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Posted by Jason-I on 06/08/2019 18:08:59:

how would we be breaking the law by not registering our aircraft?

We don't have to register our aircraft. We have to register ourselves. We have to register ourselves because the ANO says so. The ANO can say so because of the Civil Aviation Act.

Steve

Jason-I06/08/2019 18:59:44
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Posted by Steve J on 06/08/2019 18:51:03:

We don't have to register our aircraft. We have to register ourselves. We have to register ourselves because the ANO says so. The ANO can say so because of the Civil Aviation Act.

Steve

You know what I meant!

We don't have to register ourselves to drive on private land

We don't need to register ourselves to fly indoors (that's our airspace!)

Why do we need to register ourselves to use the private airspace we legitimately own above our land?

Former Member06/08/2019 19:04:29
47 forum posts

[This posting has been removed]

Jason-I06/08/2019 19:18:41
330 forum posts
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Posted by Jeremy Wilkins on 06/08/2019 19:04:29:

Jason-I

You have a private message.smiley

Cheers,

Jeremy Wilkins

Replied wink

Michael Barclay07/08/2019 08:35:23
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On BBC News this morning. (I wonder who else will be seeking rule changes shortly. Amazon et all)

The UK's Maritime & Coastguard Agency (MCA) is seeking to use drones to aid emergency rescue operations and carry out surveillance of ships off the south-west coast of England.

The agency has invited specialists to bid for a £990,000 contract before a deadline of 19 August.

It says unmanned aircraft could help it cut costs and become more efficient.

But it acknowledges that rules would need to be eased for regular flights beyond an operator's line-of-sight.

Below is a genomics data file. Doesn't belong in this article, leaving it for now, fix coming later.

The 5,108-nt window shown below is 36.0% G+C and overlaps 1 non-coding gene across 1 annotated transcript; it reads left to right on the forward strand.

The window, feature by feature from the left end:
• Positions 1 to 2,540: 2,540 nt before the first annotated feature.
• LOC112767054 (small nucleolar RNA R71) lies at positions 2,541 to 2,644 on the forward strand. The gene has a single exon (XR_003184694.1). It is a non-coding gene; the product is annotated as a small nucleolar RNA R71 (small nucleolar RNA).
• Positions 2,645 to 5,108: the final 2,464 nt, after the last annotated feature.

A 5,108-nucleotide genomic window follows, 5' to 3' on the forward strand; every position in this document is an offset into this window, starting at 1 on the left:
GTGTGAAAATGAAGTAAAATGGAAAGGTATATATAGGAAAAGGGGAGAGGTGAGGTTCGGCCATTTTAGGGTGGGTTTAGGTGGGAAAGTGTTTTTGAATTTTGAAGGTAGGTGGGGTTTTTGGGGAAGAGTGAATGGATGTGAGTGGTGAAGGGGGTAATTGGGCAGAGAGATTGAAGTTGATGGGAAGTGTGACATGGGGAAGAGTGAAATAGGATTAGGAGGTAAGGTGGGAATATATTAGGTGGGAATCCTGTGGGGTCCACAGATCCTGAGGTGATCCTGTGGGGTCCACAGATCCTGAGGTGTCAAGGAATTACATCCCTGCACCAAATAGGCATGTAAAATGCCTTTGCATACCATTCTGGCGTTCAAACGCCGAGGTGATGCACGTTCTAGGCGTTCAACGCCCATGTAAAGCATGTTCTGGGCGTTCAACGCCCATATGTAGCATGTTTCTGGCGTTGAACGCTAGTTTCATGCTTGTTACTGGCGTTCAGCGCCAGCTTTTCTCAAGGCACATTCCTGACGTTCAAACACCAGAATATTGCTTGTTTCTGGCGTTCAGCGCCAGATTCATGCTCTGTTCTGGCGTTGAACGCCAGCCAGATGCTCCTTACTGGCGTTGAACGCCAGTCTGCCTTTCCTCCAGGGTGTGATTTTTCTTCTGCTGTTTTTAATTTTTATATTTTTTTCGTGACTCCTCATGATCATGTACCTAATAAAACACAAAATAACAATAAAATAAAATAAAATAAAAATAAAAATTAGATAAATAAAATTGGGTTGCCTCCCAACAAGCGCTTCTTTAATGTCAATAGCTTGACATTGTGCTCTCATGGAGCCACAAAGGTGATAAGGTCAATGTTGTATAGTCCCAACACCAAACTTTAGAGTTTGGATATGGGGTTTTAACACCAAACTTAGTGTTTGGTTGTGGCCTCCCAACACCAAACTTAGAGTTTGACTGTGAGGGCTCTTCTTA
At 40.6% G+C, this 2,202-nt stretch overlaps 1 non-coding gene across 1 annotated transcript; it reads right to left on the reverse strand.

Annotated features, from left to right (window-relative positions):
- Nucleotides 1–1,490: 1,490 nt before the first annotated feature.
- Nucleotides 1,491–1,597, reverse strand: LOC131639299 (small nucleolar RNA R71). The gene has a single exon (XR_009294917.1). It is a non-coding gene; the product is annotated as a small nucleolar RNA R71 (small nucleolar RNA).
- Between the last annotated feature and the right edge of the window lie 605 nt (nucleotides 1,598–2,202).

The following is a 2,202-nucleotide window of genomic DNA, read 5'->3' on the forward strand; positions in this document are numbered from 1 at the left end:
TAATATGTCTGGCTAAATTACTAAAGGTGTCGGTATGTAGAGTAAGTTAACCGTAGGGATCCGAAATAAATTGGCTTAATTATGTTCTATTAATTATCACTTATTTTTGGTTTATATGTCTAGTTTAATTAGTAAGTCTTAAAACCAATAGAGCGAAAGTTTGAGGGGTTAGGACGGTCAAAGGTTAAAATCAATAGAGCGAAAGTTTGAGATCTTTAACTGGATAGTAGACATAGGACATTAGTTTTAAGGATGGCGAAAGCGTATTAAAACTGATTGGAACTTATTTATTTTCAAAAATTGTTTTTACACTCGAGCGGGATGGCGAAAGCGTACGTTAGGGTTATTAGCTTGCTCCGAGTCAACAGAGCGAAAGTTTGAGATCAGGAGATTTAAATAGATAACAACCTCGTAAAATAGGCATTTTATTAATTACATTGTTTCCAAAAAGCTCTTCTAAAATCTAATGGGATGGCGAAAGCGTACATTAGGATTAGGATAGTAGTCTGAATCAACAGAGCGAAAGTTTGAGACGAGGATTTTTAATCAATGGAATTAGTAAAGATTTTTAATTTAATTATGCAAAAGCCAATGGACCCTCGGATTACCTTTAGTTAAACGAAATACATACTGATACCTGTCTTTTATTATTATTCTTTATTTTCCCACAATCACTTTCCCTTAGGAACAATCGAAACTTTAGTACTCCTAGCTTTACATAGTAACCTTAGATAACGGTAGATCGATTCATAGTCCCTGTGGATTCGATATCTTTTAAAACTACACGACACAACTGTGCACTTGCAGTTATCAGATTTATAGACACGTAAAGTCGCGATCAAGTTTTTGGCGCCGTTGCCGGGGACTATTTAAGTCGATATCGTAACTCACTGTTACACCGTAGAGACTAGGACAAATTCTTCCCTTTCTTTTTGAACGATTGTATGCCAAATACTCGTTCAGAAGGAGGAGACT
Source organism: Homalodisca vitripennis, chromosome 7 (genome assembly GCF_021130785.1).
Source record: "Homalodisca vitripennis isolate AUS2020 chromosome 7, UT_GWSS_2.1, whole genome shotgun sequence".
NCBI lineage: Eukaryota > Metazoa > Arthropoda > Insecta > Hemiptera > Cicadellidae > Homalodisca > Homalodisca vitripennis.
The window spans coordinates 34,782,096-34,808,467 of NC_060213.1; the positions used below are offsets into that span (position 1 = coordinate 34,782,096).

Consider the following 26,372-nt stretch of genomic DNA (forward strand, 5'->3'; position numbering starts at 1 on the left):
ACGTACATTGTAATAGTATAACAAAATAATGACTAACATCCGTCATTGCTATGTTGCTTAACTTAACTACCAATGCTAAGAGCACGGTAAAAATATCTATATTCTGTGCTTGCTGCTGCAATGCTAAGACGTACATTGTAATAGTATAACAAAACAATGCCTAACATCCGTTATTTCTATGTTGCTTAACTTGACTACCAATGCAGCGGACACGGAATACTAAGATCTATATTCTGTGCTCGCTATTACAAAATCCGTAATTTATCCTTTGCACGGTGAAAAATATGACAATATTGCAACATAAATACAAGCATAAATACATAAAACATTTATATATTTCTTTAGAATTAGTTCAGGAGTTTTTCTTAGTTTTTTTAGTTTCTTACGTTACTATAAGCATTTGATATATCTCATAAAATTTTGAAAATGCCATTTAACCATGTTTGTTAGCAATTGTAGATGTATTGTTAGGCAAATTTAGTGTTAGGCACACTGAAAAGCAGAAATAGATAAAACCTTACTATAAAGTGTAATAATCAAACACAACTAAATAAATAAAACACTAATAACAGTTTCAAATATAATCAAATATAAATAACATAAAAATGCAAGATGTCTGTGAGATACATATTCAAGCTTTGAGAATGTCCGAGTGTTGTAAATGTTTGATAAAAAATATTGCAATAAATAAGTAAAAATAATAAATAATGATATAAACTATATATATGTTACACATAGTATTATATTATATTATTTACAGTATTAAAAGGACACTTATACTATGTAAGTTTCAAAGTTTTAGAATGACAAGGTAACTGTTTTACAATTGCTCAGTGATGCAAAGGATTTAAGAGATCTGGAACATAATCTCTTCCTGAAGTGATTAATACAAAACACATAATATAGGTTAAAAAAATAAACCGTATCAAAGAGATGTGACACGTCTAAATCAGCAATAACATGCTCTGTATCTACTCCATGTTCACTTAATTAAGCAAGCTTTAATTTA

Nigel Heather07/08/2019 10:23:40
242 forum posts
7 photos

I don't see why everyone is so worried about drones. There have been very few (maybe none) verified drone reports that have caused near misses or airport shutdowns.

And yet over the last few months failures in the NATS and airport IT systems have caused numerous disruptions and flight cancellations.

Maybe the CAA would be better off spending the money earmarked for this silly registration systems to make the ATC systems more robust.

You don't need drones to bring an airport or flights to a halt, NATS or BA are more than capable of managing that unaided.

Cheers,

Nigel

cymaz07/08/2019 10:25:29
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Or even a baggage handlers strike....

John Bisset07/08/2019 10:54:04
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Posted by Jason-I on 06/08/2019 18:50:25:

So, if our normal use and enjoyment of the land is flying model aircraft to 400ft, then surely we can claim this as our airspace.

That is a most interesting thought, Jason. I fly almost exclusively on private land, by arrangement with the owners. It is very specifically not open to the general public for other reasons, so that argument may be useful.

John B

Don Fry07/08/2019 11:05:21
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Not a barrister, but normal use is wot normal people use it for. That's a ball flying through the air. Our use would be an unusual use, however much it is normal to us.

Peter Christy07/08/2019 11:40:20
1831 forum posts

A question for Jeremy: All my control-line experience is on models of 3.5cc or less, using a maximum of 50ft lines. What is the current maximum line length in current use? (I assume it would be for aerobatics?)

--

Pete

Peter Robinson 907/08/2019 11:42:11
28 forum posts
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Hi

Just a quick question it states The CAA will be launching an awareness-raising campaign to ensure that new and existing operators and remote pilots of small unmanned aircraft (SUAs) are aware of the requirement to register and take a competency test by 30 November 2019."

what happens to new people who want to take up flying from december onwards, why is there a cut-off date. I would of thought registering would be open all the time. Have I got this wrong?

Peter

Former Member07/08/2019 12:19:11
47 forum posts

[This posting has been removed]

Peter Robinson 907/08/2019 12:50:59
28 forum posts
2 photos

Hi Jeremy

ok thanks, just seems stupid to have a cut-off date. One more question, if you just build models for the pleasure and do not fly them do you still need to register, I am sure there will be a few modellers who do not fly but love building.

Peter